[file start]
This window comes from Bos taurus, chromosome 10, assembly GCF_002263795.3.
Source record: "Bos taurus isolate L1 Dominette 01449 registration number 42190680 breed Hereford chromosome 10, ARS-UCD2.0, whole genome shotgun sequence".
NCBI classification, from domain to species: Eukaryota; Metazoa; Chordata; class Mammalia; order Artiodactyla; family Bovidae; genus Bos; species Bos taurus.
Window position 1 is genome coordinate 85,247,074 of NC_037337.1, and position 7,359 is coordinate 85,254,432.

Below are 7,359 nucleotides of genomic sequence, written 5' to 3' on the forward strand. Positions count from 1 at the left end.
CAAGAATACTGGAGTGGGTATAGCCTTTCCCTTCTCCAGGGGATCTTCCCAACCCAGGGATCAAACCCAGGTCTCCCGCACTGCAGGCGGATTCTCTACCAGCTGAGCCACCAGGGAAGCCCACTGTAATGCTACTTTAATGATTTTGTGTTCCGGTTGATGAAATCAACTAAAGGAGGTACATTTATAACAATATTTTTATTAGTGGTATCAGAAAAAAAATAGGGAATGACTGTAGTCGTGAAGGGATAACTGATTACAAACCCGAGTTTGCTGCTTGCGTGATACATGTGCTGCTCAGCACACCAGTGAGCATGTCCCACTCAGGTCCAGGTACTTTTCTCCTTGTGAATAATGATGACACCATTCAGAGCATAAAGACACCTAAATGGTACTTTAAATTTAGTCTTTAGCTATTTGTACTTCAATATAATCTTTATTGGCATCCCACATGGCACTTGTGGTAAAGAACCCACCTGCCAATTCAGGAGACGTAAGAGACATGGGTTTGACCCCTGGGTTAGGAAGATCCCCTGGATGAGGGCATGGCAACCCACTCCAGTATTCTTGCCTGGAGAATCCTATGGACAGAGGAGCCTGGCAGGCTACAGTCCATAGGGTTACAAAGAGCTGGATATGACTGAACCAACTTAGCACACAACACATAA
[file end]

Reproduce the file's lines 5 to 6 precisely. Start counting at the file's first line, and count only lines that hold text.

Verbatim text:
Below are 7,359 nucleotides of genomic sequence, written 5' to 3' on the forward strand. Positions count from 1 at the left end.
CAAGAATACTGGAGTGGGTATAGCCTTTCCCTTCTCCAGGGGATCTTCCCAACCCAGGGATCAAACCCAGGTCTCCCGCACTGCAGGCGGATTCTCTACCAGCTGAGCCACCAGGGAAGCCCACTGTAATGCTACTTTAATGATTTTGTGTTCCGGTTGATGAAATCAACTAAAGGAGGTACATTTATAACAATATTTTTATTAGTGGTATCAGAAAAAAAATAGGGAATGACTGTAGTCGTGAAGGGATAACTGATTACAAACCCGAGTTTGCTGCTTGCGTGATACATGTGCTGCTCAGCACACCAGTGAGCATGTCCCACTCAGGTCCAGGTACTTTTCTCCTTGTGAATAATGATGACACCATTCAGAGCATAAAGACACCTAAATGGTACTTTAAATTTAGTCTTTAGCTATTTGTACTTCAATATAATCTTTATTGGCATCCCACATGGCACTTGTGGTAAAGAACCCACCTGCCAATTCAGGAGACGTAAGAGACATGGGTTTGACCCCTGGGTTAGGAAGATCCCCTGGATGAGGGCATGGCAACCCACTCCAGTATTCTTGCCTGGAGAATCCTATGGACAGAGGAGCCTGGCAGGCTACAGTCCATAGGGTTACAAAGAGCTGGATATGACTGAACCAACTTAGCACACAACACATAA